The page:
by Al Warwick
previewed on PC
Ups and downs of Lara Croft
Everyone knows the rise and fall of Lara Croft and the first generation of Tomb Raider games. The first effort way back in 1996 was a true game-changer and rightly holds its place amongst the elite titles in history. The next two instalments were essentially the same with added tweaks and extra shiny bits added each time.
With the fourth game, Core and Eidos tried to hark back to the original's sense of exploration and puzzling which the action heavy second and Modern Warfare-esque thirds instalments had arguably lost. Finally, Revelations gave us a flashback campaign – again with added movement and costume tweaks etc.
By the time the Playstation 2 title Angel Of Darkness was announced, it was deemed that gamers had lost interest in the formula and a more action packed – Metal Gear or Perfect Dark kind of thing was where the series should be headed. The resulting title remains one of the biggest disappointments in videogame history.
The revival, some five years later by the very capable Crystal Dynamics is almost as noteworthy as Lara’s first incarnation. Whilst not quite the game changer it wanted to be, Tomb Raider Legend was a welcome return to the very best the series had to offer. Now, after some solid sequels we see the same pattern emerging: a top quality original title followed by flashier, cooler and more entertaining sequels that are, however, fundamentally the same game repackaged and restyled across the many forms.
Crystal Dynamics and Square Enix form an unexpected alliance to deliver not the next Tomb Raider game, but rather a safer, digital download title that merely has the ‘Lara Croft’ mini-license. The Guardian of Light is not a member of the prestigious Tomb Raider family – rather a second cousin, or unwanted love-child, depending on how the finished product turns out.
Described as an isometric co-op, this title – available for Windows and on both the Xbox Live and Playstation networks later in the summer – is a little arcade action title which promotes co-operative play but can also be played alone. It is a departure in many ways from the traditional formulae, and of course the most striking of these differences comes with the look of the darn thing. Gone is the tired, tested and effective third person camera view directly behind our well endowed protagonist. It is replaced instead with an isometric camera view looking down on our heroine.
This is something that personally I feel will alienate a lot of the TR purists out there. If they are anything like me, they will share the sentiment that the original viewpoint offered us both the scales and complexities of the many terrains as well as an intimate bond with the character (Yup, those boob close-ups are definitely needed in a proper Lara Croft game! –Ed).
Although the environments in GOL still look very detailed - plants sway as Lara runs by, structures can be destroyed, and some impressive looking lighting effects should also dazzle the player - the distant camera causes the scale of the temples to be lost. It all looks like a strategy game which is all good and well, but won’t appeal to everyone given the subject matter.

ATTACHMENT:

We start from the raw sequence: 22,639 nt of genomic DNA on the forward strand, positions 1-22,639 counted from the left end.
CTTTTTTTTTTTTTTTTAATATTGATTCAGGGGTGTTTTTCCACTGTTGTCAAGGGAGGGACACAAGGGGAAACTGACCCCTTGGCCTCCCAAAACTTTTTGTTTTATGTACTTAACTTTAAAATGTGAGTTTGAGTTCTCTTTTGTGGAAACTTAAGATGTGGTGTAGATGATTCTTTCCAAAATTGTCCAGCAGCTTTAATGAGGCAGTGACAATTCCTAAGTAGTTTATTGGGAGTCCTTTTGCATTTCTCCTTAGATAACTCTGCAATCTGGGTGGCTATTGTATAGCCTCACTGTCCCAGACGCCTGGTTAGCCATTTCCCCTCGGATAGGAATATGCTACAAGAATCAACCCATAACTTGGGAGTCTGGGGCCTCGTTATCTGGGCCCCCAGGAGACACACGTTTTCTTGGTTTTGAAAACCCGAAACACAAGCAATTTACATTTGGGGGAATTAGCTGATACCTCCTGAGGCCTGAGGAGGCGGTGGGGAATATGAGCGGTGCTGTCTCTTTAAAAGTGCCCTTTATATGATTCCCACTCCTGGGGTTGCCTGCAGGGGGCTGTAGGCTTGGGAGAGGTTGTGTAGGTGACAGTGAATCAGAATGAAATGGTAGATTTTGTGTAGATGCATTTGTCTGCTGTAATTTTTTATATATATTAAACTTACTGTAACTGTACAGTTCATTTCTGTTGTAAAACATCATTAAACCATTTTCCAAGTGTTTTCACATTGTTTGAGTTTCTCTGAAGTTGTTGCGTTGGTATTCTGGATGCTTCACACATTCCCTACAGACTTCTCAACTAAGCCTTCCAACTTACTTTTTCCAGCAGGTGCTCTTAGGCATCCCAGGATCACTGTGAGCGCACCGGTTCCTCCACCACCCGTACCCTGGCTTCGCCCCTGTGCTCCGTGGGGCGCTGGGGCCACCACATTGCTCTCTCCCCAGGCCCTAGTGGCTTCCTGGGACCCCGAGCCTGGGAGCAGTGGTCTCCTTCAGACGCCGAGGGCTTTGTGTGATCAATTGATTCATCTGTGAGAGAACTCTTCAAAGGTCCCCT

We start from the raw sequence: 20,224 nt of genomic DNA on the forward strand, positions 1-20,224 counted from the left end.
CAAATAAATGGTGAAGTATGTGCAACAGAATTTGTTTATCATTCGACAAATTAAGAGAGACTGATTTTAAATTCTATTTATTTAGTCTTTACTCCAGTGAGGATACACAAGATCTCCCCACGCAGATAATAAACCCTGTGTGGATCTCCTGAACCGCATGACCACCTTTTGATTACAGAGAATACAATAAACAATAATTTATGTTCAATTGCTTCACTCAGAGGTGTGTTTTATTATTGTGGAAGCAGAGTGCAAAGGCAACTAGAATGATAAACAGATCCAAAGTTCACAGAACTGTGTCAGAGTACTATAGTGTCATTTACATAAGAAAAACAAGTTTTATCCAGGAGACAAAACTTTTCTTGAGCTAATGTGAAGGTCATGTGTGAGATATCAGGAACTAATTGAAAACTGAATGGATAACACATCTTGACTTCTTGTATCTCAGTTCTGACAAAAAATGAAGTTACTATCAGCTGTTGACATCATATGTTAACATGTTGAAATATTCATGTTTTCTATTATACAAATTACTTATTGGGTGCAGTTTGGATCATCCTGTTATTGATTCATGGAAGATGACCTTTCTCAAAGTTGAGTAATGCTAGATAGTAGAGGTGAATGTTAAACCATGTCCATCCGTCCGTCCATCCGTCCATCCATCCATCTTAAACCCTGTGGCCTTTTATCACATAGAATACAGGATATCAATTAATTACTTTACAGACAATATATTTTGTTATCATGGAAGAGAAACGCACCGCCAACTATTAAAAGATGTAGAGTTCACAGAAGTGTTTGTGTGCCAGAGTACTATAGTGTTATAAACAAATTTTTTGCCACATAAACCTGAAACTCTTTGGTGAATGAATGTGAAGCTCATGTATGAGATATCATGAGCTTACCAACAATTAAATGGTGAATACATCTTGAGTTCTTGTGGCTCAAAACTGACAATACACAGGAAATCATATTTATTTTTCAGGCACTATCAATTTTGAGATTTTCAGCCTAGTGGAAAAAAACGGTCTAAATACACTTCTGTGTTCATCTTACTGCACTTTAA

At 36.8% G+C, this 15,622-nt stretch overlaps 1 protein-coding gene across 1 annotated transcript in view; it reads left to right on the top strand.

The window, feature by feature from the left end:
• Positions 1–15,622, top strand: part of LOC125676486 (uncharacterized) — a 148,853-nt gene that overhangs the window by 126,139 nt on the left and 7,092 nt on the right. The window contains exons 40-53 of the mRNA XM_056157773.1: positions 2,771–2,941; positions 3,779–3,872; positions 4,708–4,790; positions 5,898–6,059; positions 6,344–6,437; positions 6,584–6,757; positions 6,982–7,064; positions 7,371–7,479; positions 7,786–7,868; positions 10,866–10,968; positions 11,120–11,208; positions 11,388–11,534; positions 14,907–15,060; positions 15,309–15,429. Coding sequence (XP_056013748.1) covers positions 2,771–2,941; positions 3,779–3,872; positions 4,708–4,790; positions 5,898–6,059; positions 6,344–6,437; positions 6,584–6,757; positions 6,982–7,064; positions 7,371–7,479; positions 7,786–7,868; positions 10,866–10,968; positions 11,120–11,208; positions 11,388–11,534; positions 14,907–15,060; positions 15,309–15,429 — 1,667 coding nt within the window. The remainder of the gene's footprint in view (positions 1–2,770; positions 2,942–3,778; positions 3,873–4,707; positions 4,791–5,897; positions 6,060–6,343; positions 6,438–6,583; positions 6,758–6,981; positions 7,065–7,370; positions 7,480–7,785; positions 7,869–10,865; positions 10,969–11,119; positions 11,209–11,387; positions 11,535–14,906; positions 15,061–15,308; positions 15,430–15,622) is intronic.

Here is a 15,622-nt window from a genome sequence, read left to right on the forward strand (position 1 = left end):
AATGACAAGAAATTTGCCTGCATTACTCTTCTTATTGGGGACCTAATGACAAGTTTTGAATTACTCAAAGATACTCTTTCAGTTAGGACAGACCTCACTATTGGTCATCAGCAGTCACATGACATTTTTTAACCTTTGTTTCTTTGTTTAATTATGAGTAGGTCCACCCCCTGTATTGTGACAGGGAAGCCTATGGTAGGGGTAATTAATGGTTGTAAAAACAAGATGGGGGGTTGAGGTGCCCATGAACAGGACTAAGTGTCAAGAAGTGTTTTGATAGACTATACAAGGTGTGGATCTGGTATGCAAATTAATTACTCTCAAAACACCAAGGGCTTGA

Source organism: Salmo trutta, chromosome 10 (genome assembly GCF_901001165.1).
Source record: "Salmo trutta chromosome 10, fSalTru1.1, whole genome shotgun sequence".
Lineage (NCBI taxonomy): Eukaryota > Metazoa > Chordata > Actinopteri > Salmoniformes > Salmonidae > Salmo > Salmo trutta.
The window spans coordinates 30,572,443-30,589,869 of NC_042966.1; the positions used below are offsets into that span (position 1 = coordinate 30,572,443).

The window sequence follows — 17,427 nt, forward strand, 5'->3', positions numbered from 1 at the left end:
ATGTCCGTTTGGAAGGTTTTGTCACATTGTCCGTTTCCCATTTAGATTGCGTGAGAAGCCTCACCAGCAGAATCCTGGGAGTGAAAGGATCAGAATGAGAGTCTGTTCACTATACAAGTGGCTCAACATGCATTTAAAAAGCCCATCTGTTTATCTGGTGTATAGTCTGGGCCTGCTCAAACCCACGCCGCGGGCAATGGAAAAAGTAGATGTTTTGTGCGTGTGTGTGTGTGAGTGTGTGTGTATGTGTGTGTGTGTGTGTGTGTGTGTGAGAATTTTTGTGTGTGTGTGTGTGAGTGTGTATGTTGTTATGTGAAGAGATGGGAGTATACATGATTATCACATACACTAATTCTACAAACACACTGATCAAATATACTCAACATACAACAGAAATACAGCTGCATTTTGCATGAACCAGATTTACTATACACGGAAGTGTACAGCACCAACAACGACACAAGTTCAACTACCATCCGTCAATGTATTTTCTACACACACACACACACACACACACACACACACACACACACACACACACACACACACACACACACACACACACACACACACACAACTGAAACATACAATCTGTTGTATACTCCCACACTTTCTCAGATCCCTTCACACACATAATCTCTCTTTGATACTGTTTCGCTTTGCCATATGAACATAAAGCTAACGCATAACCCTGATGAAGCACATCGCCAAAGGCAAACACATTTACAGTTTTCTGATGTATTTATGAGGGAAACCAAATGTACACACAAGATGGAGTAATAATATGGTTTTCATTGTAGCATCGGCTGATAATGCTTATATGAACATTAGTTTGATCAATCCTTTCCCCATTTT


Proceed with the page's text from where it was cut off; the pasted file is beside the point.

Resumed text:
Oh, there’s a story!
Teaming up with the Guardian of light, a shaman warrior named Totec, Lara is looking for the Mirror of Smoke in a South American tomb. Predictably, a bad guy has found it first and Lara and Totec try to reclaim it. You and, most likely, an online buddy will team up to solve puzzles together and work out tactics – this element should really work and play in the game’s favour.
The arcade stylings don’t just end with the co-op play and lighter tone: death is suddenly only a minor inconvenience as players will respawn right next to their partner if their health reaches zero. Points are earned for defeating enemies and for finding treasure – there will even be leaderboards presumably for level completion time and other mini contests.
Is this what Tomb Raider games a re about? Maybe I’m being a grumpy old gamer but despite proving popular with younger gamers for sure, this kind of gameplay engine doesn’t sit right against the exploration and simplicity of the franchise’s roots.
On the plus side, some early gameplay videos do show some neat moves and abilities for both Lara and her Akuji clone. Ms Croft has a new grapple technique and can team up with Totec, jumping on his giant shield and upon a spear he throws into walls to reach far away ledges. Such little tricks and traps should make puzzle solving a blast with a mate, hilarity promises to ensue as you both try different scenarios to get over the gap in the bridge/find the key etc.
With a quoted six hour competition time – even as a digital download – does this game warrant our excitement, or is it merely filler before the next official instalment which needs to be better than the last one. Crystal Dynamics will hope this little nugget can forge some new fans for the series and re-ignite old hands with its undoubted innovation and the bravery of offering something radical. We’ll see.